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Skurka’s Next Step

The Moment: Andrew Skurka

Andrew Skurka has hiked more than 30,000 miles.

Andrew Skurka is one of the few people who can claim backpacking as an occupation. The Duke University grad is a professionally sponsored hiker who bushwhacks in the backcountry instead of pencil pushing in an office. 

Skurka’s obsession with backpacking started with a thru-hike of the Appalachian Trail. Since that initial jaunt, he has completed the 7,775-mile, 11-month Sea-to-Sea Route, which connects a string of long-distance trails between the Atlantic and Pacific Oceans, and the 6,875-mile Great Western Loop—a circuit around nine states that includes 12 national parks and 75 wilderness areas. 

Most recently, Skurka completed a six-month Alaska-Yukon Expedition, which covered 4,680 miles, largely off-trail, through some of the most rugged uncharted terrain in the world. More impressive, the outspoken ultra-light packing advocate completed the journey with just 10 pounds on his back. At age 30, he has covered more than 30,000 miles on his adventures. 

Since his last big trip, Skurka penned a book, The Ultimate Hiker’s Gear Guide, which offers advice on maximizing experience while keeping pack weight down.

“Like a lot of kids at Duke, I was Wall Street-bound. I spent two years working at a camp in Brevard and that opened my eyes to the outdoors. After completing the Appalachian Trail, I gradually became more ambitious about taking my life in this direction. I’m able to make a living as an adventurer because I don’t have a mortgage, wife, and kids. I’ve made choices that allow me to maintain a lifestyle that is simple and inexpensive. If I spent as much money as a normal 30 year old, I would not be able to live this way. My lifestyle has always been motivated by what’s keeping me happy. I’ve chosen not to give myself too many distractions, responsibilities, or excessive stresses. It’s important to me to be able to sleep on the ground for four or five months out of the year, and by keeping things simple, I’ve been able to make that happen.”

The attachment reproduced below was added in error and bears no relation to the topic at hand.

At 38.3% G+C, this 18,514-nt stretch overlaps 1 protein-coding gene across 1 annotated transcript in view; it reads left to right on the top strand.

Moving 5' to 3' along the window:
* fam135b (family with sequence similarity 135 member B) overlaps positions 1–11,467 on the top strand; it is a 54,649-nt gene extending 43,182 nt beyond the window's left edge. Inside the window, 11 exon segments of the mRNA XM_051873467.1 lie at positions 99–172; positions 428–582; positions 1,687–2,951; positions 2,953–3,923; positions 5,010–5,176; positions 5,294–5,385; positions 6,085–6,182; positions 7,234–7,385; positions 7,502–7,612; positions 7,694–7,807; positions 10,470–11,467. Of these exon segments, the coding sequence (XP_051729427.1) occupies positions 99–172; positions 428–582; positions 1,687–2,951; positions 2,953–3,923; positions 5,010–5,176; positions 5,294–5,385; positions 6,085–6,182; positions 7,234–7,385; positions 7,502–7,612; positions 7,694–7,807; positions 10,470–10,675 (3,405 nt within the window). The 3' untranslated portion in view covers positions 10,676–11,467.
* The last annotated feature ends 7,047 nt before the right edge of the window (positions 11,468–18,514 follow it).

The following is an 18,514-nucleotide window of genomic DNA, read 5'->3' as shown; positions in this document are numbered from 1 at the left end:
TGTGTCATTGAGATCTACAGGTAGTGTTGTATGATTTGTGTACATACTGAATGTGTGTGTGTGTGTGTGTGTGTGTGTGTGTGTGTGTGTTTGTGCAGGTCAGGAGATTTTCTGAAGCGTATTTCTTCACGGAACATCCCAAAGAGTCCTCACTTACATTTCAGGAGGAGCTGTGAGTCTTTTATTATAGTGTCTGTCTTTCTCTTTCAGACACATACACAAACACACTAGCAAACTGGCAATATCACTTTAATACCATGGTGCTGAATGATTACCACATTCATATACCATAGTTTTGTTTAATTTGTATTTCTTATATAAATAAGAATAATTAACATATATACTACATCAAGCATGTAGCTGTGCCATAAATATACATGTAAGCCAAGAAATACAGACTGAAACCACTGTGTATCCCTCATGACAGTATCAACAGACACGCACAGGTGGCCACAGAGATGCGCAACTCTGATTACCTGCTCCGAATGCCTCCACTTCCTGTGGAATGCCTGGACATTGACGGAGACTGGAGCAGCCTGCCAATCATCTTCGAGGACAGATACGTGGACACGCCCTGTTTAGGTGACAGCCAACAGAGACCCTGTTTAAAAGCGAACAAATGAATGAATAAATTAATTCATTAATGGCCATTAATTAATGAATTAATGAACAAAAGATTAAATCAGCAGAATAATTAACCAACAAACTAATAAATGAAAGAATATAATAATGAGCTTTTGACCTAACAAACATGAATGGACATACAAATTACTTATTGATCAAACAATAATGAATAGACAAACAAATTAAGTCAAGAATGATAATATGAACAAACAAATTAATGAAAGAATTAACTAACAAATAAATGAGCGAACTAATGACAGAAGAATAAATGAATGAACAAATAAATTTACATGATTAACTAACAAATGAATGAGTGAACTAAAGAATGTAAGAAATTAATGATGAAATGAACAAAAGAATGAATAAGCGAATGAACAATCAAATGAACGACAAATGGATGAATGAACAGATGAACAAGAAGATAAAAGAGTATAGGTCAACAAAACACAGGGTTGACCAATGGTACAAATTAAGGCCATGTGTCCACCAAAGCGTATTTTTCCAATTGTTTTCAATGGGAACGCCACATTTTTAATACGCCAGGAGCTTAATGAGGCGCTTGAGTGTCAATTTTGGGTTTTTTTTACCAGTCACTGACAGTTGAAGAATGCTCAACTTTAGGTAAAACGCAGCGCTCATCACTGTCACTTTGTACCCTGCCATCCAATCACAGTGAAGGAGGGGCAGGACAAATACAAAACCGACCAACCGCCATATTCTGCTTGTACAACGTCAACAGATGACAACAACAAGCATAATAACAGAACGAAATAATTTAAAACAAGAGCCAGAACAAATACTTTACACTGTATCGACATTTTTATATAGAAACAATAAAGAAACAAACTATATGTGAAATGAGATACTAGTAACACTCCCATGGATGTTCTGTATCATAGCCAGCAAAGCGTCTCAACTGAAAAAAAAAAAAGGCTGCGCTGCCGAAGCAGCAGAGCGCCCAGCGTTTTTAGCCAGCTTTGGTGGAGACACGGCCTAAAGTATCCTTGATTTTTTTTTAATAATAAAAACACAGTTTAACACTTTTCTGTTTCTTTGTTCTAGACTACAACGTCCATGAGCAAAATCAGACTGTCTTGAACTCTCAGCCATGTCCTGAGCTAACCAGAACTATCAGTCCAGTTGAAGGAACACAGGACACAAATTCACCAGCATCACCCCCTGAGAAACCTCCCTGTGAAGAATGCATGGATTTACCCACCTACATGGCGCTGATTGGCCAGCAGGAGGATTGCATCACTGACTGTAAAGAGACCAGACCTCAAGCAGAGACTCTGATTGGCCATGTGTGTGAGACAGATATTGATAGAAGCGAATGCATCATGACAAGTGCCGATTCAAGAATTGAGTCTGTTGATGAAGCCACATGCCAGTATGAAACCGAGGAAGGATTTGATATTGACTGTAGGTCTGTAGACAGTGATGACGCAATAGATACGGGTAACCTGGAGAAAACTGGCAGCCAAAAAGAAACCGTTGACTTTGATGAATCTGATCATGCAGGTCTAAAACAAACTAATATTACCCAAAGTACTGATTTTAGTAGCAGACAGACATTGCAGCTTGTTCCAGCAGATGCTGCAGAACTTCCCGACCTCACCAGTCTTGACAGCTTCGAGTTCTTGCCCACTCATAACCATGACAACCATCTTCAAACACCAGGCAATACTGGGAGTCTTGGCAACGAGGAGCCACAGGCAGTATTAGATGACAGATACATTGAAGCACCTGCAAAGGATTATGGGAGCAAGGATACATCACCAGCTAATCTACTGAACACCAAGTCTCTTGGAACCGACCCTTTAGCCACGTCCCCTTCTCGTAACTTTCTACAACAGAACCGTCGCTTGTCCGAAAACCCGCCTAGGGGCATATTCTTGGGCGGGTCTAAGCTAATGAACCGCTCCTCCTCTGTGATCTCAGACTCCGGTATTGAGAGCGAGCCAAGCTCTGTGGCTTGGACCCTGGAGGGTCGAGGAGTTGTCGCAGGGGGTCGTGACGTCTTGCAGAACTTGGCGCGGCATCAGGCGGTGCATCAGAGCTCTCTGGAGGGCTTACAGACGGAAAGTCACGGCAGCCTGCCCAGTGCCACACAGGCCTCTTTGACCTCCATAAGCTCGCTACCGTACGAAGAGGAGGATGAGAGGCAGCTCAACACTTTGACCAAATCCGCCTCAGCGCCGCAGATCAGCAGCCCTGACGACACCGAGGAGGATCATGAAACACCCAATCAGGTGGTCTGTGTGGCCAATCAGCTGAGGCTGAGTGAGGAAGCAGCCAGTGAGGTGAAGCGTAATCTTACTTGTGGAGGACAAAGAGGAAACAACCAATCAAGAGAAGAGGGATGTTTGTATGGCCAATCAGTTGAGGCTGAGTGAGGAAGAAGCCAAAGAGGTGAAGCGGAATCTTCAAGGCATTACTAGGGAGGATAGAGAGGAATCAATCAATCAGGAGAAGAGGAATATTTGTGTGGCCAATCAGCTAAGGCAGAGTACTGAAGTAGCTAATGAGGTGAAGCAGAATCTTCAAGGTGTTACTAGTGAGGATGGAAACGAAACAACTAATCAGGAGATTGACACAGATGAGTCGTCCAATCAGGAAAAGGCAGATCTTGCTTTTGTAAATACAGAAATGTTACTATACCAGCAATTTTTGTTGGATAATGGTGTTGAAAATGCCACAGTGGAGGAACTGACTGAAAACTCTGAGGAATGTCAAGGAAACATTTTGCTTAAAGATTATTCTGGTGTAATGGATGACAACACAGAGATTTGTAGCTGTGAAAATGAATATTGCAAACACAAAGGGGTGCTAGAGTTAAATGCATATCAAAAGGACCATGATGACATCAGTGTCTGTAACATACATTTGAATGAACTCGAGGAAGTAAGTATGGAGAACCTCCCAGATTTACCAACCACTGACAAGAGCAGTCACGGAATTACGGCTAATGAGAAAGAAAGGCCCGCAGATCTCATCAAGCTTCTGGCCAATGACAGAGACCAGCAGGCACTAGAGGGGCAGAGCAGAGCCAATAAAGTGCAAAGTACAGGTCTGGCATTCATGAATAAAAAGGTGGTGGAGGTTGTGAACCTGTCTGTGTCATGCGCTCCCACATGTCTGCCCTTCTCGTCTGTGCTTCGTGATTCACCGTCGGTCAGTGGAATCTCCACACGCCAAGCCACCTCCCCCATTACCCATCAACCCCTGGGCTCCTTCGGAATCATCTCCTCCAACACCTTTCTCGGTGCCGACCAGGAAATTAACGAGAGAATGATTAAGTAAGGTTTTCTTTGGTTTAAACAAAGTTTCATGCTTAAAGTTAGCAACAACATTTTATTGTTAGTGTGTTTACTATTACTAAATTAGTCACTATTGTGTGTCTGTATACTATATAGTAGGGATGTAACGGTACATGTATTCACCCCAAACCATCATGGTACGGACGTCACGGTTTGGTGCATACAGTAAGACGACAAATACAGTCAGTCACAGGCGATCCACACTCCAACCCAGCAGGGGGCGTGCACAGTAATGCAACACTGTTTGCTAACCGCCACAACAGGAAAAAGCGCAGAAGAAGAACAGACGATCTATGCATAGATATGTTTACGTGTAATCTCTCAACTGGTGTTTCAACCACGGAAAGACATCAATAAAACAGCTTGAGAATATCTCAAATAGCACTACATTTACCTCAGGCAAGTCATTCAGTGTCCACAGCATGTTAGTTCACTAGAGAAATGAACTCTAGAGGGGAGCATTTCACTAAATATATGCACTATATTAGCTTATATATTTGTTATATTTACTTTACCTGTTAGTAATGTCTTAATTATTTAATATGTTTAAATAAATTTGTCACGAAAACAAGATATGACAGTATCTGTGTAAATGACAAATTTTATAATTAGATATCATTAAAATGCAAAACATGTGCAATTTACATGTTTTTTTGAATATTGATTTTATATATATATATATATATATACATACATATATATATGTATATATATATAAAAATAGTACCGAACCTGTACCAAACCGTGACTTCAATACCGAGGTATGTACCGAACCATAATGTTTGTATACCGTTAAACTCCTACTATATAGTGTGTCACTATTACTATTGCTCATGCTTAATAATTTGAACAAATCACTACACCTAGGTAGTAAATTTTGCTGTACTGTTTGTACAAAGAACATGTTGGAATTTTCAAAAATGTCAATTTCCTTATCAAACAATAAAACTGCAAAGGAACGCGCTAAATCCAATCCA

“The alone factor has always come down to: how many friends do I have who are willing and able to take these kinds of trips with me? The answer is none, so by default I go alone. I’d rather do that than force a hiking partner. It won’t end well.”

“Most of these trips are so engaging that I really don’t ever have to worry about entertaining myself. On the Alaska trip, 2,100 miles was off-trail, so I was constantly looking at my map, avoiding the thickest brush, and trying to figure out the landscape. I wasn’t on trails with long sections to put my brain on autopilot. If the adventure is interesting enough, you constantly have something to think about.”

“Picking a favorite adventure is like asking which one of your children you love the most. When I look for a trip, I’m looking for something that’s going to challenge me and force me to use the skills I’ve acquired on past trips in a more extended way. I don’t know if I’ll ever be able to top the impressiveness of the Alaska-Yukon Expedition. I skied the first 1,200 miles and started with 25-degree-below-zero weather. I had daily run-ins with grizzly bears and traveled through areas that no one has traveled through since the Klondike Goldrush. It was epic in so many ways.”

“A lot of backpackers don’t have the knowledge that will allow them to best enjoy long-distance hiking. I used to be one of them. When I started the Appalachian Trail in 2002, I went out there with very conventional gear—a big seven-pound suspension pack, a double wall tent, and a thick self-inflating sleeping pad. By the first hill climb, I realized my full pack was killing me. I figured out how to make hiking fun by lightening my pack. It took a lot of skills to make that happen—learning about different types of fabrics and creating clothing and shelter systems that were both versatile and adequate for the conditions I’m facing.”

“A heavy pack is a function of not knowing enough about an upcoming adventure. People shouldn’t be packing for ‘what if’ or ‘just in case’ situations. People should give themselves the knowledge to make appropriate choices to be safe and comfortable, yet traveling in a way that doesn’t make hiking such a chore.”

“I don’t have a next big adventure to reveal yet. Between writing the book and starting a guide business, I’ve been busy in different ways. Taking eight people into the wilderness at a time has been a new type of challenge. I also just celebrated my one-year anniversary with my girlfriend. Turning 30 and being in a long-term relationship has me rethinking things, but I don’t think I’m totally ready to give up the transient life.”

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